Mildura Weekly : Friday July 22 Vol 10 No 37
NEWS 9 FRIDAY, JULY 22, 2016 MILDURAWEEKLY.COM.AU By ALEXANDRA TRELOAR NOT unlike his internationally-re- nowned poetry, Les Murray is a very direct character. His no-nonsense demeanour, sharp wit and soothing vocabulary are the attributes that make him Australia’s most recognised poet. For more than half a century, the 77-year-old has made a living out of words. And while he has been the recipient of some of the world’s most esteemed awards, in- cluding the TS Eliot Prize (1996), Queen’s Gold Medal for poetry (1999) and tipped for a Nobel Lit- erature Prize several times, Mr Mur- ray insists that a life in writing is a humble existence that is reserved for the truly passionate. “You have to be prepared for a life of unemployment, because the temptation of riches are not given to poets,” Mr Murray said while in Mildura for the 2016 Mildura Writ- ers Festival. Growing up on a dairy farm at Bunyah on the north coast of New South Wales, Mr Murray said that as a young person, he was deter- mined to find something he loved to do. “I wanted to be good at some- thing, I didn’t want to spend my life in routine and be rigid in an of- fice,” he said. “I wanted to do something that kept me interested and something I could master, but I’ll never get on top of poetry. No-one ever has.” With more than 1000 pieces of published work to his name (most being translated into 10 languag- es), Mr Murray said he never wor- ried about running out of things to write about, but rather, is con- cerned there isn’t enough time to get everything he wants to say onto the page. It is this passion for the craft that puts the poet in a league of his own. “I never wanted to be caught in a routine job and try to write in my spare time – you can’t do it – you’ll only ever be an inferior writer if you do that,” he said. “Give yourself entirely to it, and even then there is no guarantee you’ll be any good at it, there are no guarantees on any- thing.” No one would be able to pre- dict what Les Murray’s next piece might be about, his subject content is as vast and as varied as it gets. Poems about bread, Bunyah and bats feature among Mr Mur- ray’s work, while he has also writ- ten about AIDS, depression and the tensions between rural and urban life. There isn’t a subject the writer won’t touch. “I’m always experimenting and trying to discover something new, I’m learning to vary the music,” he said. “I have never gotten to a stage where I couldn’t improve any more, I’ve been trying to out-write myself for the last 50 years.” Writing has not only served one of the country’s national treasures as a career, but in certain periods of his life has been therapy. It has been widely publicised that the poet had an “alienating” childhood. A complicated relationship with his mother, who he lost at 12, left Murray to be raised by his father, who suffered from crippling grief. Relentlessly bullied at school, the young writer was left with a lot of open wounds which he rediscov- ered when he was diagnosed with severe depression in the late 1980s. “I said to myself at the time, I’m not going to obey this bastard, I’m going to write from the point of view of my other egos, and I turned outtobegoodatit,anditdidmea lot of good,” he said. ‘Killing the Black Dog’ is one of Mr Murray’s most successful publications and was critiqued by The New York Times as “a pungent, forthright primer in what depres- sion can look like – and surely will make many suffering from the dis- ease feel less alone with it.” “I’d disapproved of using po- etry as personal therapy, but the Black Dog taught me better. Get sick enough, and you’ll use any remedy you’ve got,” Mr Murray said. The legendary poet is most defi- nitely a product of his upbringing. Be- ing an only child, he thrives in his own company, wel- coming solitude, which he says is a tool that helps him write. “You need a fair bit of solitude, but I find that so easy because I grew up that way,” he said. “I get peopled out, I’ve got a bad habit of referring to other peo- ple as ‘the humans.’” Although there is a lot to be taken away from Mr Murray’s pieces, he insists there is never an agenda or message that he tries to “infect” his audiences with, instead he would prefer they simply take pleasure from his work. “It’s a bad mistake to have a message, because it will tie you down, you shouldn’t advise or per- suade people, but rather surprise them,” he said. The art of writing poetry may seem complex, but Mr Murray says the secret to success is simplifying the process. “I start writing a poem in order to find out where it goes, and make discoveries,” he said. “I find that if I follow that or- ganic course, it has the best result. You can’t follow any particular course slavishly all the time, but you’ll find that one will take you further than most. “Even writing a novel or a story you are constrained by the char- acters and the plot, but one thing about poetry is there is no damn plot in it!” Having visited the district last week to fulfil his duties as patron of the Mildura Writers Festival, Mr Murray said he is very fond of the area, having visited for more than 20 years, and has even written sev- eral poems about his time in Sun- raysia. “This is the only festival I come to,” Mr Murray said. “It’s much more humane and a lot more friendly. No one is trying to com- pete with each other. Most other festivals are for publishers, this is purely a writer’s event.” “I’ve been trying to out-write myself for the last 50 years.” – Les Murray, Australian poet Les Murray is an iconic Aussie... Putting a poet’s pen to paper Photo: Simon Jackson SALES PHONE: 1300 791 672 FAX: (03) 5023 7200 www.titanaustralia.com 36-42 Te nth Street, Mildura Please send us an email with any enquiries to email@example.com AUSTRALIA TYRES | WHEELS | AXLES As part of the Titan International Group of companies, Titan Australia is a leader in the design, development and sales of the toughest and most durable wheels, undercarriages, axles and tyres for agriculture. Titan keeps you heading in the right direction TOUGH. DURABLE. BUILT TO LAST.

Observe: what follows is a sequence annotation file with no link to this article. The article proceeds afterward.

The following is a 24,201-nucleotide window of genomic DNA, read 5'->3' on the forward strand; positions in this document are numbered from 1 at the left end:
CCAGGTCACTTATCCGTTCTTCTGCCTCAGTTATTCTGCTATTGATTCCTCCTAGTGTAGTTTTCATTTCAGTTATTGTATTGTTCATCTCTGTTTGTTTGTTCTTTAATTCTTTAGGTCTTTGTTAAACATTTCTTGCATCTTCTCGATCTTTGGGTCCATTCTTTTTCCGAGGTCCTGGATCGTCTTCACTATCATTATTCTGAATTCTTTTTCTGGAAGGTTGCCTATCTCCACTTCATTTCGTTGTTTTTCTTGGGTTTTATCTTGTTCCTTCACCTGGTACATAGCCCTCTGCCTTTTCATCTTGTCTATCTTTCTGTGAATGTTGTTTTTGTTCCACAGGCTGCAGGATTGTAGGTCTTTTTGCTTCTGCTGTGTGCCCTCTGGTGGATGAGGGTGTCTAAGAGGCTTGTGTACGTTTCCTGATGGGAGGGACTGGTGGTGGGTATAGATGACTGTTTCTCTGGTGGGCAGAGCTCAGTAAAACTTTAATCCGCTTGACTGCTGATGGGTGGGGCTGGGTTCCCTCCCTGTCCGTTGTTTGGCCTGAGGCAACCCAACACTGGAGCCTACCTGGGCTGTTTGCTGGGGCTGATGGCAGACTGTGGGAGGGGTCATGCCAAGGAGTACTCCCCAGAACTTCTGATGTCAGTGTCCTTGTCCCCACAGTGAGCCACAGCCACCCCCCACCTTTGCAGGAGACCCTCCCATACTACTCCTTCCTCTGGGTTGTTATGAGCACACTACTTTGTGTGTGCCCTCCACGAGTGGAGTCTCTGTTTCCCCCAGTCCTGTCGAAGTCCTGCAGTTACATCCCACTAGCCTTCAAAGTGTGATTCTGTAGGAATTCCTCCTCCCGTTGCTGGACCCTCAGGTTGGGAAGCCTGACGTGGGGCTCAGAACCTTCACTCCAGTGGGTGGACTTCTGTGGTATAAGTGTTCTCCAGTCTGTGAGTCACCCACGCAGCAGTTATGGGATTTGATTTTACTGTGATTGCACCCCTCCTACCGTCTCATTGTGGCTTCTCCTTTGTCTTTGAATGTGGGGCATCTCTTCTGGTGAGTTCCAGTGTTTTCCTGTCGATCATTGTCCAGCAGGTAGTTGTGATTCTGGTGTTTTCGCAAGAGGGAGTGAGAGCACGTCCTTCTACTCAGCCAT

Friday July 15 Vol 10 No 36
Friday July 29 Vol 10 No 38